EmptyTreaties: France, New Zealand
Recent projects: "Night and Day" (France-Korea), "Soul Mates" (New Zealand-South Korea)
With an extended downturn in its local film industry, South Korea is looking to overseas partners and markets to put the wind back in its filmmaking sails. The country only recently joined the co-production treaty club, signing its first with France in October 2006 and its second just last month with New Zealand.
Both treaties allow co-productions to be fully entitled to all the benefits accorded to national films, thus freeing up state funding and eligibility for other incentives.
For Korea, the two treaties offer significant benefits in terms of overseas market potential. The country's cash-strapped, chiefly private-investor-reliant industry can benefit from tapping into France's wealth of public funds and New Zealand's tax incentives and location grants (up to 40% of location shooting costs).
In addition, New Zealand offers cutting-edge postproduction facilities. Streamlined visa and customs issuance for crews and equipment is also a plus.
Lee Nam-jin, president of Film Alchemy, will be the first Korean producer to benefit from the new film pact with New Zealand. "Soul Mates," a joint production with New Zealand's Touchdown Eyeworks, will shoot entirely in New Zealand in January as the treaty goes into effect.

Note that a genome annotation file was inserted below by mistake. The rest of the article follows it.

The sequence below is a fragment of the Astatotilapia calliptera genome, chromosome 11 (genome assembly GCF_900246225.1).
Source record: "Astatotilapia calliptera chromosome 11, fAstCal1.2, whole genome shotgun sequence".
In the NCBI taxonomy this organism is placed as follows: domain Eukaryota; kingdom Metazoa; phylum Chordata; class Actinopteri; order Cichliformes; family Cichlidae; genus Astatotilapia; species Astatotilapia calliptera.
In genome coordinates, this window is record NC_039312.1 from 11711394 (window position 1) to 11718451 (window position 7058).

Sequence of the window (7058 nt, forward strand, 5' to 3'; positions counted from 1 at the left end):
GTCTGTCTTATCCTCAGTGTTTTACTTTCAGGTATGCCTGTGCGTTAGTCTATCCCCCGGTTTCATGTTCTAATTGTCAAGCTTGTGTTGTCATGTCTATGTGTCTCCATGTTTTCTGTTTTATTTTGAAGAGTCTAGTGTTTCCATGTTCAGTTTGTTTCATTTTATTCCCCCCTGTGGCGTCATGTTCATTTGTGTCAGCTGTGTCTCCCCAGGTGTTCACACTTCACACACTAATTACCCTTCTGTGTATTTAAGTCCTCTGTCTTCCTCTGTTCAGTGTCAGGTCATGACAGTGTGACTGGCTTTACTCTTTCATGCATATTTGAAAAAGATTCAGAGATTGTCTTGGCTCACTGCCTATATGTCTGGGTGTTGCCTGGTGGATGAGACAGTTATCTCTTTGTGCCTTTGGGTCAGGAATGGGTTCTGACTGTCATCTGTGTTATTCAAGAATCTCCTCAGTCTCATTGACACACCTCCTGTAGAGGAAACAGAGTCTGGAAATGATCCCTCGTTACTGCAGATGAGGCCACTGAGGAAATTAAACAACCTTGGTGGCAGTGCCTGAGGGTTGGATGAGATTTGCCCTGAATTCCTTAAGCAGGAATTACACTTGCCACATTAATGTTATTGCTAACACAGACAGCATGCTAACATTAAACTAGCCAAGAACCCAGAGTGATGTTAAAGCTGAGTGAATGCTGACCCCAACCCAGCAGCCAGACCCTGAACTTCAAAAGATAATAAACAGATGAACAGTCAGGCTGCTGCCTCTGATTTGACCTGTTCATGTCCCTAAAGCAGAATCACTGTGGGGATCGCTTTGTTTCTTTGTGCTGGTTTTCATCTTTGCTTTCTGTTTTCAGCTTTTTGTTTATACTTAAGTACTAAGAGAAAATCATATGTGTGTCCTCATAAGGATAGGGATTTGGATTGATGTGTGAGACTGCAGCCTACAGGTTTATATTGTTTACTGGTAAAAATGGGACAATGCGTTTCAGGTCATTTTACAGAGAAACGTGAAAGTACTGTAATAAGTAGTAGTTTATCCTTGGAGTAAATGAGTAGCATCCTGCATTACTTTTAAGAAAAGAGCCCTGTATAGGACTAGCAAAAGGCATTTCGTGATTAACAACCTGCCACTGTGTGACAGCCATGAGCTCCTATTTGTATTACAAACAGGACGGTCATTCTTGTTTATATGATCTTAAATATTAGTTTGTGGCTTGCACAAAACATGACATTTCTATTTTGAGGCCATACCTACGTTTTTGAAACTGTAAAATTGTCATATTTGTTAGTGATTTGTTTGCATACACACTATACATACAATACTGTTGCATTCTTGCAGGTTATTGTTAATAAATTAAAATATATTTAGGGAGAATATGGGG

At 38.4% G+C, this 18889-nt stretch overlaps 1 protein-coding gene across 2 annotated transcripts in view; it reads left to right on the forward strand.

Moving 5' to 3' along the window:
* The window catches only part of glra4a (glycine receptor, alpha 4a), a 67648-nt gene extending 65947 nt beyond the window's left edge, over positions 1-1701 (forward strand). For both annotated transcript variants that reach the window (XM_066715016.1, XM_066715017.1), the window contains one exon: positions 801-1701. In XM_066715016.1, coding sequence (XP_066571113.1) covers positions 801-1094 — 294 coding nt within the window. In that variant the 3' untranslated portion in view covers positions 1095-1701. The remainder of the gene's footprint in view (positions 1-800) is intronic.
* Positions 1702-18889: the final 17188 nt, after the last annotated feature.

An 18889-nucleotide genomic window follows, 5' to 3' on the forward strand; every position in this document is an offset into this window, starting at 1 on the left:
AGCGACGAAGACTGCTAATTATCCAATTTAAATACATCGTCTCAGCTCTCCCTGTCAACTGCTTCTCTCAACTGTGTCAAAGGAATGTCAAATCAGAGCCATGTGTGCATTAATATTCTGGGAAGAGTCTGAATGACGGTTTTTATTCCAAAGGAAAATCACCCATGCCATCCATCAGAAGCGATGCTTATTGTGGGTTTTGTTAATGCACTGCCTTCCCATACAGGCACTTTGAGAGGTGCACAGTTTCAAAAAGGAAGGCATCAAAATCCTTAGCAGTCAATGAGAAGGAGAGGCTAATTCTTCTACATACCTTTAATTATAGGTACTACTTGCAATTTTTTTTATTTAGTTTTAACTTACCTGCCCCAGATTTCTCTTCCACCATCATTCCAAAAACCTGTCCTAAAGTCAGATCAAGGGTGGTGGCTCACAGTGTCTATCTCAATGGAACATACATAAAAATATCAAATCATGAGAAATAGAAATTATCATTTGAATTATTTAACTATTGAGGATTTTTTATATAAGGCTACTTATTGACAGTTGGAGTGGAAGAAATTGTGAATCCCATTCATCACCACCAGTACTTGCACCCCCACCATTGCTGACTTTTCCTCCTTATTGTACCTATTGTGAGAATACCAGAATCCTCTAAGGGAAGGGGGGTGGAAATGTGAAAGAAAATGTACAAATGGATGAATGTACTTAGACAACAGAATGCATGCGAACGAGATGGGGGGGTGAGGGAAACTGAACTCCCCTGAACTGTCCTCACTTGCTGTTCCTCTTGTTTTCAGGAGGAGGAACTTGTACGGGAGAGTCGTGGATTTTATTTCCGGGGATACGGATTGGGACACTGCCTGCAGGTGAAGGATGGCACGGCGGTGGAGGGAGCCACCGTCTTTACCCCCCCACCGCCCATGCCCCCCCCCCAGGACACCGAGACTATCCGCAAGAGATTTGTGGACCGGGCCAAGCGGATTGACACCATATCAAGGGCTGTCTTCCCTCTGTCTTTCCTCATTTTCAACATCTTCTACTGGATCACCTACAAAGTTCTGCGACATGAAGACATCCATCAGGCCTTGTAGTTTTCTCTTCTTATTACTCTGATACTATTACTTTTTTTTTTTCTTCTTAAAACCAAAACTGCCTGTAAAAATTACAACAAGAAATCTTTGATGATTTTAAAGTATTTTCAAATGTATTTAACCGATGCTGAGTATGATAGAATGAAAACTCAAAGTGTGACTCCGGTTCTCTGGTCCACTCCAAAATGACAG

Lee says that many Korean producers have set their sights on co-productions with ambitions to make films in English for the global market. "If they have the right project, working with a (Kiwi) producer can provide better opportunities than work with Hollywood, I think," she says.
There are benefits for both countries, she explains. "New Zealand produces only four or five films a year because of its small local market. So co-work with Korean producers also means expanding their market."
In addition to the treaties, the Korean Film Council signed a co-distribution agreement with the U.K. Film Council in 2007, allowing film exports from both countries access to print and advertising funds set up by both councils.
Korea plans to pursue agreements with Canada, Australia, China and Brazil.
-- Nigel D'Sa
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